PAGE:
Document Type: 
Document Number (FOIA) /ESDN (CREST): 
Release Decision: 
Original Classification: 
Document Page Count: 
Document Creation Date: 
November 4, 2016
Document Release Date: 
October 27, 1998
Sequence Number: 
Case Number: 
Content Type: 
PDF icon CIA-RDP96-00792R000400100009-4.pdf1.08 MB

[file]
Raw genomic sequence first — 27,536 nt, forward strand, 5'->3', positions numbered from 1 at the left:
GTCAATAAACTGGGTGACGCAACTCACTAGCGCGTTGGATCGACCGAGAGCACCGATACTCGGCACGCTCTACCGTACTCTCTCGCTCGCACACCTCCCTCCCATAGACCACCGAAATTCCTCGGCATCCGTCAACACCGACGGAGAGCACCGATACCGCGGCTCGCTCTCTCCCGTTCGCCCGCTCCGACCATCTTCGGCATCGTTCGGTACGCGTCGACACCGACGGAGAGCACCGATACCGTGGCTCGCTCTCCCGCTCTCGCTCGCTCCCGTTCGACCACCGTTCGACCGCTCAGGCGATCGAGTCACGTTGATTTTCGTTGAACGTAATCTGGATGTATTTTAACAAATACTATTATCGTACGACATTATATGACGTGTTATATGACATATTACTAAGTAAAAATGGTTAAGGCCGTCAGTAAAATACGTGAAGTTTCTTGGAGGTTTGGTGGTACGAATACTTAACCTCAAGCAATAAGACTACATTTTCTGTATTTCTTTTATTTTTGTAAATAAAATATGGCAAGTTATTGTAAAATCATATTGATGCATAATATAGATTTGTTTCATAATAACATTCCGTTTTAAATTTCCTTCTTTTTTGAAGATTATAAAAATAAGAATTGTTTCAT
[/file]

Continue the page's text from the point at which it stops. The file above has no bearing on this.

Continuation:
Approved For Release 2000/08/11 : CIA-RDP96-00792R000400100009-4 IMPROVING COMMUNICATION AND COL.LIIBOr:ATION BPIhELN rUROPE 1N PARAPSYCHOLOGISTS: THE EL'RO-PA Deborah L. Delanoy Psychology Departri7ent University of Edinburgh Abstract European parapsychologists face a set of inter-related problems which militate against the existence of an effective communication and collaboration network between researchers. Primary among these problems are language differences, the physical i sol at- ion of many reesearchers, the dwindling number of established research centers and a lack of funding. In an attempt to combat score of these difficulties, European parapsychological researchers have started to hold an annual conference, the Euro-PA. The history and goals of the Euro-PA are discussed, and its effectiveness in overcoming some of the problems facing European parapsychologists is considered. A questionnaire was circulated to European parapsychologists collecting their opinions on a variety of questions relevant to communication and collaboration issues. The responses to this questionnaire are presented. J'3 ' C.'e,y,4' 4s s0 047 Acknowledgements: My thanks to John Beloff, Watt for their helpful carrrre-nts on an earlier draffttroof thisspaper.Caroline Approved For Release 2000/08/11 : CIA-RDP96-00792R000400100009-4 Good carununication and collaboration among researchers are of importance in any field of study. In a relatively small field paramount such as parapsychology, .where researchers are often working in relative isolation from their colleagues, the importance of collaboration network is greatly increased. a good communication and with other disciplines, publishes a variety Pof journals in chas am-on professional of ournals and an annual body, he Parapsychology Association (PA), which sponsors convention, g many other activities, which helps to provide such a network. But, are these conventional means in providing the necessary communication/collaboration network? successful Researchers in parapsychol inter-related problems, none Unique ltolthe in Europe confront a set of be seen as militatin European situation, which may nst the success of communication and collaboration strategies. Pr the imary ese probl eins are language differences, the physical isolation of many researchers from each other and from established research centers, of established research centers ~ and, last the dwindling number xa least, a lack of funding. It is not the intention of this paper p r means various problems in detail. Instead, these examine these defeat the . the reasons why these factors can conventional communication/collaboration means will be highlighted. The efforts bein combat these difficulties will begdiscuussed, European parapsychologists to the opinions of European PA members and data collected examining collaboration issues will be presented a variety of cararrunication and The problems raised by the language differences found between researchers living in different countries has l? Gently been admirably addressed by Carlos Alvarado (1989) in his article "The Parapsychology". In this article Alvarado describes the various problems which arise from language differences, the most i reseachers, Particularly mportant being that are unaware of i those for whom English is their first language, ar-unawa e of mpoortanteao k which has been and/or is being conducted by detrimental consequences: Alvarado notes, such ignorance has "Clearly, a researcher should be aware of any his or her field of speciality, Publication in but also for practical reasons, such as havvingknowledgee oofage, successful or failed replications, avoiding the repetition of mistakes or problems found in previous work, and obtaining ideas for further work." (Alvarado, 1989, p. 129) These problems are compounded by the numerous languages s relatively small geographic area of Europe. While many Europe Poken Europe the especially non-native English speakers, f in languages, there are few who havemasteredaallctheolanguagestwhichewould be necessary to have a comprehensive knowledge of all parapsychologically-relevant work published in the Europe. Anothr problem created by language differences concerns more dire ct communication between European Parapsychologists. Since most Europeans know sane English, Approved For Release 2000/08/11 : CIA-RDP96-00792R000400100009-4 Approved For Release 2000/08/11 : CIA-RDP96-00792R000400100009-4 this tends to be the language used when one is trying to reach a broad European audience. Hence, the European Journal of Parapsychology (EJP) is published in English, as are a few other parapsychologically-oriented European journals and bulletins (e.g., the Sychronicity Research Unit Bulletin, the Journal of the Society for Psychical Research and Theoretical Parapsychology). But, many Europeans, even those who are multi-lingual, do not have a truly fluent coimand of English. This can make direct communication between individual researchers very difficult, as one may lack the necessary vocabulary with which to express one's ideas and/or comprehend those of others. These difficulties can defeat attempts at cc mlunication and make any form of collaboration exceedingly difficult. Another problem which hinders communication and collaboration among researchers involves the geographic isolation of researchers from each other and from centers of research. The lone researcher often lacks the facilities, technical knowledge, and equipment necessary to conduct research which would be considered competent by current, justifiably demanding, standards. And, as shall be discussed, research centers which could supply these are an increasingly rare carnodity in Europe, as elsewhere. Also the psychological effects of being isolated from one's colleagues can be very demoralizing. One needs colleagues who understand the complexities of our field, with whom one can explore new ideas, etc. Communicating with distant colleagues, even when no language barrier is present, can still be a difficult undertaking. While modern technology has provided us with some excellent corinunication aids, many individual researchers do not have access to a fax machine ur computerized electronic mail, and the telephone can be prohibitively expensive. The postal services can provide an affordable alternative, but it is nonetheless a very time-consuming and frustrating means of exchanging information, as it entails long delays between each communication. The lack of reseach centers in Europe is another major obstacle to communication and collaboration between European researchers. With the recent demise of the Parapsychology Laboratory at Utrecht University in the Netherlands, the only remaining parapsychological research center, headed and staffed by full-time personnel who are PA members/associates, which has the facilities and equipment necessary to carry out a wide variety of research is the Koestler Chair of Parapsychology, located at the University of Edinburgh in Scotland. Unfortunately Scotland, whilst a very favorable location in many respects, is not centrally located with respect to continental Europe. And regretably, the Koestler Chair does not currently have the resources necessary to sponsor research in other countries nor to have guest researchers cane and work at Edinburgh. This lack of reseach centers also results in employment opportunities within the field of parapsychology in Europe being virtually non-existent. There are several other research groups in Europe. These groups generally lack the resources associated with a fully functioning research laboratory, and are most ccnmonly 'staffed' by dedicated part-time researchers, who must look to other full-time occupations to support themselves and their families. Given the limited resources of these groups, they tend, quite sensibly, to concentrate upon fairly specific Approved For Release 2000/08/11 : CIA-RDP96-00792R000400100009-4 Approved For Release 2000/08/11: CIA-RDP96-00792R0004001 lines of research. This can sometimes have the result of f isolating other researchers/research groups, urger relative proximity to the research group, who although living in interests and/or perspectives. Nonetheless, despite the many Obstacles which confront such groups, they continue to play a very many onle in European research. important role e The lack of funding is undoubtably the greatest problem facing European parapsychology, a problem shared by the field in general. This problem underlies all the others mentioned thus far, and is the main contributor to the difficulty of solving them. We lack the funds to hire translators which could help resolve the problems raised by differing languages. many European researchers are multi-lin etl' And fluent in a language(s) does not necessarily involve having (relatively) required to accurately translate carefully worded technical Furthermore, most multi-lingual researchers are unable to su nopport themselves via parapsychology (due to lack of funding), other occupations for their livelihood, Thus, even v)' and that must do turn h have the ability usually do not have the time to act as translators, either for their own work, or that of others. The lack of funding also means that most individual researchers and research groups lack the resources necessary to conduct many types of work and are unable to caranunicate with others as readily as is desirable. Indeed, most European researchers find it impossible even to attend conferences which are not `located in their vicinity. The lack of research laboratories in Europe is a direct consequence of the lack of funding, which subsequently leads to the virtual complete lack of employment opportunity within eraps chol in Europe. Furthermore, lest we become myopic, it must be r y o9y in Europe generally, there has or~exribered that p all tar been a marked reduction in funding for aaderic and research reduction, whilst affecctinnggsallffields, fWill beiespeciiaally felts in areas such as parapsychology which, at the best of times, has never enjoyed more than a subsistence level of funding. One means of responding to these problems would be to hold meetings in rope specifically for European parapsychologists which would provide the opportunity for greater communication and collaboration between researchers. This idea was put forth by Martin Johnson, creating a European branch of the PA who proposed , in , and in (Johnson (1978) raised the issue again in 1978 he 1976), ed the formation of a European regional branch of the Paraps holes the Association (ERPA) (Johnson, 1979). One objective of this group was to arrange regional colloquia for PA members/associates, active in research, where they could exchange ideas and receive constructive criticism of proposed research projects. The other primary objective was 'to stimulate and guide students and persons interested in carrying out some piece of research but living in areas which are less integrated in the main stream of parapsychological research' (Johnson, 1979, who was elected to the working-committee, ' the EA ? According anf to Imes at other conferences (PA conventions and conferences), butanever theld a meeting independently of another organization. Apparently, rather inforn-al meetings ceased in the early 1980's (Beloff,1990). these 66 Approved For Release 2000/08/11 : CIA-RDP96-00792R000400100009-4 Approved For Release 2000/08/11 : CIA-RDP96-00792R000400100009-4 The idea of having a specific meeting for European parapsychologists was revived in the late 1980's. Again, it was thought that a conference for European PA members and researchers would help address sane of the communication/collaboration problems discussed above. The necessity for a European parapsychology conference, in addition to the annual PA convention, stemmed from many European parapsychologists being unable to afford either the time or the money to travel to the PA conferences when they are held outside of Europe, as is usually the case. Thus, it was decided to hold a three day conference for European PA members and associates who were actively pursuing parapsychological research. This conference was brought about by the combined efforts of Jeff Jacobs and Hans Michels of the Synchroncity Research Unit (SRU), Dick Bierman of Amsterdam, and Robert Morris from the Edinburgh research unit. The first meeting of European members/associates of the Parapsychology Association (Euro-PA) was held during October 1988, in Holland. The format for the first conference was that each participant was required to make a brief presentation lasting no longer than fifteen minutes, which would be followed by a lengthy discussion period of approximately 30 minutes. With the format being aimed at encouraging open discussion, attendance was to be limited to 25 participants, and in fact, only 23 attended. Given the funding situation in Europe, conference costs were kept to a minimum. Holland was chosen as a venue as it occupies a relatively central European location, thus being readily, and relatively inexpensively, accessible to many Europeans. There were no registration fees, and a very pleasant yet inexpensive venue was found for the conference. Costs were further reduced by having participants make their own bed, assist with serving food and clearing tables, and performing our own her catering. These measures resulted in an eminently affordable conference, a necessary and much appreciated feature. A wide variety of primarily theoretical and methodological topics were discussed the first two days of the conference, and the half-clay session of the third day was devoted to a roundtable discussion about inter-laboratory research (for further details of the conference see Blackmore, 1989). The primary outcome of this first conference was that ccmnunication between researchers was greatly improved. The lengthy discussions which followed each presentation, and continued during the breaks, over meals, and at the bar into the not-so-wee hours of the morning, resulted in all of us having a much better knowledge and understanding of each other, our ideas and perspectives, and our individual problems in pursuing parapsychological research. In short, it was a great success and it was unanimously decided to hold a second conference. Further, it is thought that most participants would agree they left the conference with renewed enthusiasm and increased impetus to continue pursuing their parapsychological work, despite the many difficulties this entailed. Before holding the second Euro-PA conference the Edinburgh research unit circulated a questionnaire to all European members and associates of the PA, eliciting their opinions on a variety of issues concerning the Approved For Release 2000/08/11 : CIA-RDP96-00792R000400100009-4 Approved For Release 2000/08/11: CIA-RDP96-007 organization of the Euro-PA and other topics relevant to parapsychological research. Of 58 questionnaires distributed Europe returned. 28 ire Those who returned questionnaires tended to be most actively ein conducting parapsychological answers engaged research. The answars questionnaire were to be adopted as policy in those cases where a clear majority opinion had been expressed, and in other these issues would be discussed and decisions made at a business cases, meeti which was held at the end of the next Euro-PA conference (which occurred in November 1989). It t should annual No Fero-PA mee perhaps be mentioned, that at the second g there was no restriction on the number of people attending the conference, excepting that one had to be a member of the PA. The main points raised by aor which are relevant to the issues of ccrrmunication and collaboration related to the main goals of the Euro-PA and its administration/coordination (see Appendix 1 for a copy of the questionnaire and a summary of the responses received). The questions regarding importance. administration and coordination were of primary A key uestion regarded whether European parapsychologists should establish a' formal organization. A related whether to organize by country. Given the many difffeerentonco ntoriess represented by the Euro-PA members and the different, sometimes divergent, research interests contained in each country, have a committee established in each country, thwas e it best rs and associates of that country, elected by the PA members country, or would it be prerableo to have t aC central tlorgaanni ational committee? The responses to the ab(Dv e APproxirrately 65 per cent of fie- bons ?: re clear cut. committee whose the responses favored having one central wished ee who cane beersh owoulded b to annually, and only one respondent opinion was against establishing aCformal.or anization, tthe he mprimary reason reason for this appearing to be the lack of resources to Support primary organization. Other questions were asked regarding whether there should be an annual conference. Twenty-five (89 an annual conference. per cent) of the respondents favored having anoat Other decisions regarding the conference were: the paper, long discussion format would be retained; the conference would be open to all PA members, associates, affiliates and a limited number of invited guests; each conference would focus on a wide variety of issues as ofesentasues would prefed to one specific topic; conference do refereed, the location of the conferences should vary throughout be should be kept as loweas possible for priority was that conference costs Other questions posed regarded fund-raisin research, and publications, g, public relations, inter-lab With cent) of the respondents were in rfavoorr of fung~ andnd- (36 ng projects, but only one was willing administration of such g to help with the organization and adminiatran projects. It was ultimately decided that g activites wore outside the scope of an informal organization with an annually rotating ccmdttee. However, it was stated at the 68 Approved For Release 2000/08/11 : CIA-RDP96-00792R000400100009-4 Approved For Release 2000/08/11 : CIA-RDP96-00792R000400100009-4 business meeting following the second Euro-PA conference, that members would make an effort to keep one another informed of possible funding sources, and that this would continue to be a topic of discussion. Indeed, an informative presentation on how to pursue funding for research projects had already been presented at the conference (Parker, 1989) (for further information on the second Euro-PA conference, see Watt, 1990). The issue of public relations is ccmplex given the many differences which exist among the European countries lay populations. While there is a generally high level of lay interest in parapsychology in Europe, this is especially marked in some countries, with The Netherlands possessing arguably the greatest degree of such lay interest. Other countries are confronted by a most vociferous sceptical community, West Germany being a notable example. Much of the discussion regarding public relations had focused on the interest accorded our field by the lay population. To address and support this population, several members were in favor of supporting a popular journal where formally conducted research, including that published in our professional journals, would be re-written in a manner accessible to laymen. Here again, language difficulties intervened. It was feared that an English language journal would not address the needs of many non-English speaking laymen, and producing such a journal in several languages was obviously beyond the means of the Euro-PA members. In the end, it was decided that the pursuing of both public relations and publication activities per se were beyond the scope of the Euro-PA members. However, with regard to professional publications, at the bun_": eSS r e ny notion to support the European Journal of Parapsychology by publishing research in that journal was strongly carried. Twenty-one (75 per cent) of the respondents thought that inter-laboratory research projects should be a priority of the Euro-PA, with eleven indicating interest in participating in such projects. Supporting this idea is difficult due to many reasons previously discussed (e.g., lack of labs, distance between researchers, lack of funds, etc.). Nonetheless, means of making inter-lab (or inter-researcher, as the case may be) research more of a reality continues to be a topic for active discussion, and as shall be shortly discussed, some strides are occurring in that direction. One final comment about the Euro-PA concerns language. The question of language was not raised in the questionnaire, as prior to holding the first conference, it was decided that English would be spoken at the conference, and indeed, all communications about the conference, and the Euro-PA in general, have been in English. The reason for this is simply that it is the language of which the greatest number of Euro-PA members have at least score knowledge. Yet., some of our members, even those who are multi-lingual, find conmlunication in English very difficult. And as previously mentioned, not only is it difficult for same to express themselves in English, also it can be difficult for others to u language. nderstand them, especially those for wham English is not their first difficulties have dissuaded Vere rbeen a esearchers from instances attending where the lEuro-PA Approved For Release 2000/08/11 : CIA-RDP96-00792R000400100009-4 Approved For Release 2000/08/11 : CIA-RDP96-00792R000400100009-4 conferences. Furthermore, it has periods, that sane conference been evident during the discussion pe iods, problematic, conference participants find communicating their ideas ish and therefore are less active in the discussions. The possibility of hiring translators was raised obvious financial reasons. Thus, for lack of ' and re Meted fe, a English has been adopted as the language of the Euro better alternative, offers a less than ideal solution to the language although it problem, Also, language problems may be a contributing factor to an observed north/south divide which has occurred at the two.Euro-PA conferences held thus ffar. Most conference participants thus ar, most nofe are from northern European no one living in Spain orGItal Britain, West Germany and Holland, while at a notnded the gonfreae ors y (southern, Mediterranean countries) has than languages differences fortthis acre are many possible reasons other approaches/interests, standards and the more northernlyrorlenteddlocation (in The Netherlands) of the two attempt to address a few of these previous Euro-pp, s. Partially as an at td t Faddre possibilities, the 1990 Euro-PA will be ' a country which occupies a central location having boundaries with both 'northern and southern' reason for the lack of southern participation isrlooccati , as es, If the count language, it is hoped that the 1990 conference will attract oatttoendees from the southern countries. However, if language is an important factor in the north/south divide, simply shifting the location of the conference is likely to have little effect. The primary problem facing European researchers has a lack of funding. The r,~;rf~_PA has _ been identified as aO c o puning and hnot been able to find a direct answer organza pr im is nd,in as discussed above, given its (lack of) orzation, po been able to accomplish thus farlis to host?veryelowscost the Eur confeerrences, which makes the conferences more accessible to its members. Yet there are still potential Euro-pA participants who, mainland, find travel expenses a prohibitivetfactor. On the e PA occasion has provided travel grants for a limited number of overseas attendees who would have otherwise been unable to attend the this year the PA has dedicated $2000.00 for this purpose. inonventiTh, Indeed, his excellent. idea, and it will be suggested at the business meeting of the third Furo-PA (to be held in France in October 1990), scheme which would be funded by ~ tall hat we adopt nference participants a minimal fee on top of that requirednto meet conference expenses. However, there are several indirect ways in which the Euro-PA may have a #x)sitive effect upon the European funding situation. One ns involves the Euro-CA's decision to invite researchers from otherufieldsato our conferences. Parapsychology is an interdisciplinary field, and through increased interaction with those from o may arise joint research projects which examine issuesaooffdconcrn to both parapsychology and other fields. Such projects may have better funding opportunities than do projects concerned solely with issues. Another possible way the Euro-PA could serve toindirectlylaid Approved For Release 2000/08/11 : CIA-RDP96-00792R000400100009-4 Approved For Release 2000/08/11 : CIA-RDP96-00792R000400100009-4 the funding situation, is via the increased carmunication with one another that has resulted from the conferences. Most European countries (those who are members of the European Economic Community or EEC) are currently combining econcmic forces, and in 1992 many economic boundaries which have previously separated these European countries will cease to exist. One outcane of this is that research proposals which involve researchers and institutions in different EEC countries are currently being encouraged by the various governmental bodies who normally finance scientific research, via the offering of preferential consideration to such joint research proposals. The increased carmunication among researchers stemming from the Euro-PA conferences may encourage the formation of such joint research projects. Also, while this is purely speculation, we may also shortly be finding similar funding encouragement (from the EEC or specific governments) to conduct joint research projects with those countries which were previously behind the 'iron curtain'. Again, the Euro-PA offers an excellent means of bringing such researchers together. Language also remains a problem for which no immediate solution is apparent. To this observer, it appears that most of the younger members of the Euro-PA are increasingly fluent in spoken English. Yet an increasing level of fluency in English does not necessarily address many of the problems that Alvarado (1989) noted, as writing and translating in English can remain a very difficult and time-consuming task. It should also be noted that the recent crumbling of the 'iron curtain' could increase the ,;ulnler of ',''_fferent languages encountered within European parapsychology (and all the problems inherent therein), although at the moment this is purely a manner of speculation. In his article Alvarado (1989) suggests four strategies which could minimize the problems raised by language differences, namely: 1) publishing in English the summaries, bibliographies and reviews of works originally published in other languages; 2) English-language journals actively seeking and encouraging publication of the research of foreign-language speakers; 3) developing an active translation policy into English of works previously published in foreign languages; and, 4) efforts on the part of the PA to encourage greater foreign participation. These suggestions were aimed at the 'conventional' communication and collaboration network, and they are all excellent strategies, the implementation of which would benefit all. However, as Alvarado notes 'possible solutions such as conferences and translations may prove to be expensive and, consequently, beyond the means of groups and individuals' (pg. 134). As has previously been discussed, they would certainly be beyond the means of the European parapsychology community. There is one problem area which, in the opinion of the author, the Euro-PA has successfully addressed. It has decreased the isolation of individual researchers and of research groups from each other and, by this means, greatly increased communication and collaboration between individual researchers and also between the various research groups. As has been previously stated, as a consequence of the conferences we know one another better on a personal level, and have a much better Approved For Release 2000/08/11 : CIA-RDP96-00792R000400100009-4 Approved For Release 2000/08/11 : CIA-RDP96-00792R000400100009-4 understanding of each other's ideas and research able to exchange research ideas and learn of s l~rselop ent. We are members, who have thus far always e de s, by xpressed a will pelliningnes ness tos sloo shtshare idma eas, software developments, etc. Also, it should be noted that this increase in communication has not been restricted to those who attend conferences. Via the questionnaire, all Euro-pA m tto voice an opinion of what they wanted to see develop in European parapsychology. Indeed, over a third of the returned questionnaires (36 per cent) were received from people who have not attended a Euro-pA conference, as of yet. Also, all Euro-PA members developments via mailings, are kept abreast of deveerencn or return gs, regardless of whether they attend the lint nce n questionnaires. And, as reflected by our mailing umber of Euro-PA members has increased by over twelve per cent since the first Euro-pA conference. With recent developments Europe, we hope we will see further increases in the near future. Eastern attempt to further aid carm1unication, a directory is being compiled In ay the Edinburgh research unit which will be sent to all Euro-PA members. Nbile similar to the PA directory, it includes some information, such as whether includes additional rnfarch and/or corresponding members are interested in conducting with one another, and whether they have rher grand of e r but outwith se ed about which they wouldlbe willingttoooffer help and advvice. It is hoped that by having a separate directory, It European parapsychologists, members will be further encouragged to interact one another. with with Thus, while many of the problems facing European parapsychologists remain unaddressed, the formation of too F"rn-p': 11-~i , cc(m unication and collaboration between researchers. Therei,iststillpmuch room for improvement, and it is hoped greater interaction and that future years will produce reacts. to act least tree the development of inter-lab research p to improve some of the circumstances usEuropean with an opyohouoity and it places us in a better position to take ad antagep ofhoo er opportunities which may develop. Approved For Release 2000/08/11 : CIA-RDP96-00792R000400100009-4 Approved For Release 2000/08/11 : CIA-RDP96-00792R000400100009-4 References Alvarado, Carlos A. (1989) The language barrier in parapsychology. Journal of Parapsychology, Vol. 53, No. 2., pp. 125-139 Beloff, John (1990) personal co munication Blackmore, Susan (1989) 1988 Euro-PA Conference. Para2syshology Revie Vol. 20, No. 4, pp. 5-7 Johnson, Martin (1976) Some reflections after the P.A. Convention. European Journal of Parapsychology, Vol. 1, No. 3, pp. 1-5 Johnson, Martin (1978) Are we ready for the establishment of a European branch of the Parapsychological Association. European Journal of Parapsychology, Vol. 2, No. 3, pp. 203-205 Johnson, Martin (1979) The European regional branch of the Parapsychological Association (ERPA) is now established. European Journal of Parapsychology, Vol. 3, No. 1, pp. 1-2 Parker, Adrian (1989) Applying for Research I1undinr i,rn Parapsychology. Paper presented to the Second Annual Ebro-PA Conference:, Vught, The Netherlands, Nov. 10-12 Watt, Caroline (1990) Ebro-PA 1989. Parapsychology Review, Vol. 21, No. 2, pp. 10-11 Approved For Release 2000/08/11 : CIA-RDP96-00792R000400100009-4 Approved For Release 2000/08/11 : CIA-RDP96-00792R000400100009-4 Appendix 1 The Euro-PA Questionnaire: (the numbers given refer toTheQuestions and a Summary of the Res e number of respondents answer ngnses specific uestion? q 58 questionnaires were sent out and 28 were returned) EURO-PA QUESTIONNAIRE Country: When completing this questionnaire, please feel free to write on the back of the sheets, or include other sheets been provided for your answers. , if you need more space than has 1. What should the main Euro-pA goals be? Please tick as many the following as appropriate: of 25 An annual conference 7 I would be willing to help with the organization and administration of the conference 10 Fund-raising 1 I would be willing to help with the organization and administration of fund-raising projects 18 Public relations/publications 1" would be willing to help with Public 15 I would be willing to help with publications ons 21 Inter-lab research projects 11 I would be interested in participating in inter-lab research projects Other (please specify): 4 genera generally supporting Parapsych.or interdisciplinar 1 generall 1 scientific(recogr~itp,ioneof ' y search 3 contact with each other European parapsychology 2. What type of administration or coordination would be needed to achieve these goals? a. Do you think there should be just one central Euro-PA ccnmittee, or different committees for s connu ttee, public relations committee pecific , If areas (senleecify which coutnittees you think should be etc)? If so, please specfy 17 one central committee established. 7 few smaller' committees 1 minimum possible committees adrr org wel whJ T ICE col col pal re: an at pr gu A Approved For Release 2000/08/11 : CIA-RDP96-00792R000400100009-4 Approved For Release 2000/08/11 : CIA-RDP96-00792R000400100009-4 b. Do you have any other suggestions as to rrx3aris of or:gari i z. ind I-11(- administration and coordination of the Euro-P1\? flow formal an organization do you think we need? Should it be organized by country as well? 1 formal organisation similar to PA 3 formal European branch of PA 5 against a formal organisation 7 semi-formal organisation 12 against organising by country I for, organising by country 1 affiliation with other scientific bodies c. flow should we attempt to ensure rotation of responsihi 1.i t ic-s whilst continuity? Should we have an election at each annual meeting? 16 in favour of annual election 2 infrequent election 2 postal vote 6 voluntary duties 1 decide Euro-PA aims first 3. Would you normally be interested in attending an annual FULO-I'A conference? (please circle) Yes 23 No 2 if yes: a. Please specify what the presentation. foznoL should he for the conference (e.g. , short papers with long discussion pericxls, fornail. papers with shorter discussion periods, etc.). Should presentations Ix- refereed? 18 short papers, long discussion 3 long papers, short discussion 4 flexible format 10 in favour of refereed papers 5 against refereed papers b. Please express your views on whether the number of attendees for any given conference should be limited, whether non-PA mend.ers should attend, whether any restrictions should be applied to who makes presentations and/or enters into any discussion periods, and any guidelines which should be used in deciding the alxwve. Attendance? 6 PA members only 14 PA members plus guests/invited speakers 4 anyone can attend Present? no restrictions PA present, guests attend firm chairmanship Approved For Release 2000/08/11 : CIA-RDP96-00792R000400100009-4 Approved For Release 2000/08/11: CIA-RDP96- c. Would you like each conference to be centered around a slecif.ic problem area of Parapsychology? If so, pleases cif different areas which you would like add.tessed by such a conference. , Y 13 were against 4 partly/occasionally 2 specific topic linked to a general theme 1 healing d? Should the conference be held in the same (centrally locate country ) ntry each year, or should its location var countri d es? Please list, in order of your y between different refer, you would like the conference to be held. Also cs in What countries which are located at such a distance frcxn you that you _cify ay would be to attend the conference if it were to be held there. 15 varying locations 7 central locations 3 Holland, 1 England, 1 France, 1 Italy choose location for special reasontaly e. Should low cost be a priority in deciding the conference venue or would you prefer nx,re expensive conference venues, facilities, etc. in favour 2 low to medium cost 76 Approved For Release 2000/08/11 : CIA-RDP96-00792R000400100009-4 f. Please list in what nci-ths of the year it would be rrxast convenient for you to attend the conference, and when it would be least convenient: Opiniondvery varied, but generally May to October most favu, November to April least favoured, with May and October the two most popular months. 4. If you think that fund-raising should be a priority of the Piro-P11, please provide further infornk-ition as to any fund-raising strategies and/or projects which you think may be successful. Polic 5 against fund-raising as a priority y 2 Euro-PA support individual fund-raising activ- ities, by letters of support or coordinating efforts to minimise interference 1 against use of professional fund raisers 1 ask successful fund-raisers Projects? 1 raffle of videos, RNGs, etc. 1 seek practical spin-offs in applied psychology 1 seek EEC support 2 ask international companies for support 1 use ESP/PK for small-scale gambling 1 What other catcttents do you for supporting EJP or technical journal similar combine EJP and JSPR resources Euro-PA supports but doesn't technical journal reorient present journals field of abnormal psychology too many technical journals I lave? 1 EJP too d r y English should be the official Euro-PA conference language .Euro-PA should seek to affiliate with other scient_it'_ic and professional bodies membership of Euro-PA should be through contribution to development of parapsych. and election by council, ns PA Euro-PA members should lower barriers by writing articles f Approved For Release 2000/08/11 : CIA-RDP96-00792R000400100009-4 5. Please provide further information regarding what:., if any, puiiic relations activities you think the Euro-PA should pursue. Also, it has been suggested that the general public nwy appreciate having a ' jout-ttal ' available which presented high quality research in a lxgA11,11 , non-teclutical manner. Do you support this idea, and if so, would you he willing to contribute popular versions of any technical articles you may publish in other professional journals? As such a journal would need to be published in different languages according to country, would you Ixr willing to help with the translation, editorial, and/or admin.islt:at.ive work involved in producing such a journal in your country? by Ettro-1'A 2 Popular Journal? 8 11 7 in favour against volunteer to help write or produce 1 help translate popular books 1 produce six-monthly newsletter 6. Presently, the European Journal of Parapsychology (F.iE') is the primary technically-oriented research journal published in Europe which is aimed at an exclusively professional parapsychological audience. (We now have the Journal of 'I1ieoretical Parapsychology as well.) 'I'Ite future of this journal is currently uncertain. Do you feel that the Euro-PA should be involved in supporting the continuance of EJP, or sane outer similar. professionally-oriented journal? Would you ho w:il l inn to contril.ntte to such a publication as an author, editor, translator, and/or i adm nistrator? Support EJP/ Technical Journal? or other professions research would suffer if time devoted t.o popular too few parapsychologists to allow Euro-PA to be Public relations, fund-raising, publications iour-rI"1.1 active in Approved For Release 2000/08/11 : CIA-RDP96-00792R000400100009-4